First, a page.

"One of the first things I discovered was that the amount of color you see is a result not so much of what you look at--but of how you look at it. To help you understandthe idea, we should first examin how the eye operates.
"The eye sees through color cones. It has three sets of cones: one for red, one for blue, and one for yellow. From these colors, it creates everything you see in the world. For the eye to be excited and stimulated--and for pictures to have snap, the viewer should see a bias toward the red, blue, or yellow in your color. The eye should be able to dissect the colors. That is one reason black and the earth colors have little effect on the eye. Black, for example, is opaque. It's just a black and the eye can't decipher it, can't break it into recognizeable color parts."
Gruppe here is probably projecting his own explanation for the observations he has made in his painting. M perspective, based on my research into how the eye works, is that the eye is indeed much more stimulated when there is a bias in a color toward red, yellow, or blue. But this has more to do with how the brain interprets stimuli from the cones. Cones are connected in groups to the nerve cells behind the retina in such a way that the eye/brain is always making comparisons rather than measuring absolute levels of color. The brain also is more interested in variations and change in the environment. so a flat field of color is less interesting than a varied one, and a color with no bias toward red, blue, or yellow is equally stimulating to all the cones, therefore less interesting to the eye/brain. Because research is continually turning up new information, even this perspective may be outdated. But the useful part is: stimulate the eye/brain. Creat variation. Create colors that have bias.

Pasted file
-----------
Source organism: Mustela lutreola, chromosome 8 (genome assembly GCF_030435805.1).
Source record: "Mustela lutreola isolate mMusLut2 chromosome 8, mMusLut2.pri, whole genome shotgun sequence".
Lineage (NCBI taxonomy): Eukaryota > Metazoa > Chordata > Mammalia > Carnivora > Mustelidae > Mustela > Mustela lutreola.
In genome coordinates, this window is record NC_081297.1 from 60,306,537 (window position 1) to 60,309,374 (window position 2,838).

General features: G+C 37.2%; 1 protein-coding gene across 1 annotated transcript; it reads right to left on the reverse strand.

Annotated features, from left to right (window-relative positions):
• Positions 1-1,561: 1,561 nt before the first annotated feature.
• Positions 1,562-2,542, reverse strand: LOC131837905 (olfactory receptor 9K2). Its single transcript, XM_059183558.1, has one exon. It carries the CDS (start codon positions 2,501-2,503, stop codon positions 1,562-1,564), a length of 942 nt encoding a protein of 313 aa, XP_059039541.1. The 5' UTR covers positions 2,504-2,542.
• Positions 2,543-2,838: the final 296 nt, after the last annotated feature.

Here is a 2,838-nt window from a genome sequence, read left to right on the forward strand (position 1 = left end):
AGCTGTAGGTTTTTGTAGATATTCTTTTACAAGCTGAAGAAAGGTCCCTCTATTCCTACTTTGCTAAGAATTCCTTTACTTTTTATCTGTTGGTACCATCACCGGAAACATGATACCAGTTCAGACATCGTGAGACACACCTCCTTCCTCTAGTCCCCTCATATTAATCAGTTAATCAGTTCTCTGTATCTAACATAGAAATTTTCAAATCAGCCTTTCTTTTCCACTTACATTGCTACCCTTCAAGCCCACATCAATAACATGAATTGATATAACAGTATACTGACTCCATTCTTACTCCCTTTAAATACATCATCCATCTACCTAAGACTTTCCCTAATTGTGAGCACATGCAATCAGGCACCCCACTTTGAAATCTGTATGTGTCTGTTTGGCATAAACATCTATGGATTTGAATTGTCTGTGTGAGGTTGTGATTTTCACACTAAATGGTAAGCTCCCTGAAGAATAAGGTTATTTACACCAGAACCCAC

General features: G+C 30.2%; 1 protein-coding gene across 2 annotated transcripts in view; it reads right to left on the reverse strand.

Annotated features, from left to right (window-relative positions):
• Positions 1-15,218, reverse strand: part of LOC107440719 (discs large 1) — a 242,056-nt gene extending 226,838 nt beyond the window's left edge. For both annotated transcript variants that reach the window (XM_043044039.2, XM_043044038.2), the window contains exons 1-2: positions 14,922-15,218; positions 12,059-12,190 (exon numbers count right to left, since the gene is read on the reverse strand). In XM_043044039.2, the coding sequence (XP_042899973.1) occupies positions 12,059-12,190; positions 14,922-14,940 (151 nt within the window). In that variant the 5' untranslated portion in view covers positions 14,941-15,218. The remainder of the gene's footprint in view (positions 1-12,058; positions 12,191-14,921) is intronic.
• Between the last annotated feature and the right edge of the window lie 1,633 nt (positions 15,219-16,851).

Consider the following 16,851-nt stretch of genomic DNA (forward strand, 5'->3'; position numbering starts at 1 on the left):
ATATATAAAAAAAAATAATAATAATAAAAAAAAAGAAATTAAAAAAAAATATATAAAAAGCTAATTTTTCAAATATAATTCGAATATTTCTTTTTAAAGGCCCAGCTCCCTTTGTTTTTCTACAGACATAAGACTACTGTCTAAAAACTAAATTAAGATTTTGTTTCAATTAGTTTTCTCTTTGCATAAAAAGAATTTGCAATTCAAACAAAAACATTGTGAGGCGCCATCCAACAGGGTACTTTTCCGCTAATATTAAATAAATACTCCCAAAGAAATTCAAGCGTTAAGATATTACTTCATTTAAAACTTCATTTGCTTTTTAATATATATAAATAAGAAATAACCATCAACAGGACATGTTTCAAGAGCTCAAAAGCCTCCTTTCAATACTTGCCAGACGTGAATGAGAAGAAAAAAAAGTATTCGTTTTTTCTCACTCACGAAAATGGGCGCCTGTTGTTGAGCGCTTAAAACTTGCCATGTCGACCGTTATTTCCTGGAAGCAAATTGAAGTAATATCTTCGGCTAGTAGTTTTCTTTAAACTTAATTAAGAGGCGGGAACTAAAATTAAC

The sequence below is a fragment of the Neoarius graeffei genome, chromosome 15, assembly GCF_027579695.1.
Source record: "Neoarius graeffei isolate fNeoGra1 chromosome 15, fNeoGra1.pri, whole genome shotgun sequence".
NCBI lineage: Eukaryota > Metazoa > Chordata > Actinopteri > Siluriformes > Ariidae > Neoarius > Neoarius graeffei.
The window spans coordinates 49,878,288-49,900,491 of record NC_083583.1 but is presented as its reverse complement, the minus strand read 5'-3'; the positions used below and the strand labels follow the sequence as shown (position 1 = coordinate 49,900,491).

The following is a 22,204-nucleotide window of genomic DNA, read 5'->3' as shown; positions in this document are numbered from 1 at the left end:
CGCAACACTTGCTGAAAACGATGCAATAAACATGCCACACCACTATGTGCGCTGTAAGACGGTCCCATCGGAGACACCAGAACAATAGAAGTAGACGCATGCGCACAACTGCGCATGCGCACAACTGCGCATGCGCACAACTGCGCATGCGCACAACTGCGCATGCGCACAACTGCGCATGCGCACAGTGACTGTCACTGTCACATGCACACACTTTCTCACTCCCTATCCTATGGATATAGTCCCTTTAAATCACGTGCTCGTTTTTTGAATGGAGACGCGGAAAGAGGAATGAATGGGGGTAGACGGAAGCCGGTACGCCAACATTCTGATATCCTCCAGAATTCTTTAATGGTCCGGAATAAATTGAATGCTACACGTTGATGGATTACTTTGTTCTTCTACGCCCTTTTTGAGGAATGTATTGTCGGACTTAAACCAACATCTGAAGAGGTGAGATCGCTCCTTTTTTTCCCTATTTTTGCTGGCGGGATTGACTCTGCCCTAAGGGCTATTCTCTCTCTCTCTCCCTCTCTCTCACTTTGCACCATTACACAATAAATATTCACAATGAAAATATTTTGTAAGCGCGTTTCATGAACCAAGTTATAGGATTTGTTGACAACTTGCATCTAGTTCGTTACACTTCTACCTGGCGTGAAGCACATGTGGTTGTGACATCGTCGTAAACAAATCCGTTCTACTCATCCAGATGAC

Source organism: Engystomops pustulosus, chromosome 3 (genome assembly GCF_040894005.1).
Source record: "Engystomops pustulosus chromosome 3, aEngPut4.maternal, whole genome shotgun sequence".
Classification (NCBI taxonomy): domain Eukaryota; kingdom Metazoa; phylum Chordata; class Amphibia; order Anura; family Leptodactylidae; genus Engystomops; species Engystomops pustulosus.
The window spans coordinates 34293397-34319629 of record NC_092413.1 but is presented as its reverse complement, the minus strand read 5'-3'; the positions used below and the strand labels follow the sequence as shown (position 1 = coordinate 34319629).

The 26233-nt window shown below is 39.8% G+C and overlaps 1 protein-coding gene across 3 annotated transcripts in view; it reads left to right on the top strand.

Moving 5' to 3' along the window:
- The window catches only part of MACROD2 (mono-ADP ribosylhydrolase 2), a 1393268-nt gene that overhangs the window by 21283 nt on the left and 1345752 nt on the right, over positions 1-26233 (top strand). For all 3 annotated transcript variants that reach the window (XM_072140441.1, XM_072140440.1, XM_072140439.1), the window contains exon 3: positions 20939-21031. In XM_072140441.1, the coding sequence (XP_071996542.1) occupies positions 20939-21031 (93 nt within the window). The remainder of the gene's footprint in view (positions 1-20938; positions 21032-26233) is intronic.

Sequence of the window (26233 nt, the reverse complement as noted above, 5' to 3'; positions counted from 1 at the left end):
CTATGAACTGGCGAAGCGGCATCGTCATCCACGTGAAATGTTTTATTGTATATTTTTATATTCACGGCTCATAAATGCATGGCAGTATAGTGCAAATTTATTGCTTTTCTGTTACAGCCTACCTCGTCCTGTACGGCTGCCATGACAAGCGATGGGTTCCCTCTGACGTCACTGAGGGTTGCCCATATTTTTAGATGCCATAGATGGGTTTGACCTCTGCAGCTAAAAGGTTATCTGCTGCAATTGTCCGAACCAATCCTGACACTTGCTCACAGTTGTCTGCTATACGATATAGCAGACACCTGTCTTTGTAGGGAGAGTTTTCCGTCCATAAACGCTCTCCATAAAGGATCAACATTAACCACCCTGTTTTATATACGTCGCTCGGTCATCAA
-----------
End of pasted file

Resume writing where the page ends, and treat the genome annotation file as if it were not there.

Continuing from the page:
Black may still be useful for creating contrast with another color. Black is also useful when the entertainment of the design is not in color, but in shape. Earth colors can be useful as long as they are varied and not used straight out of the tube.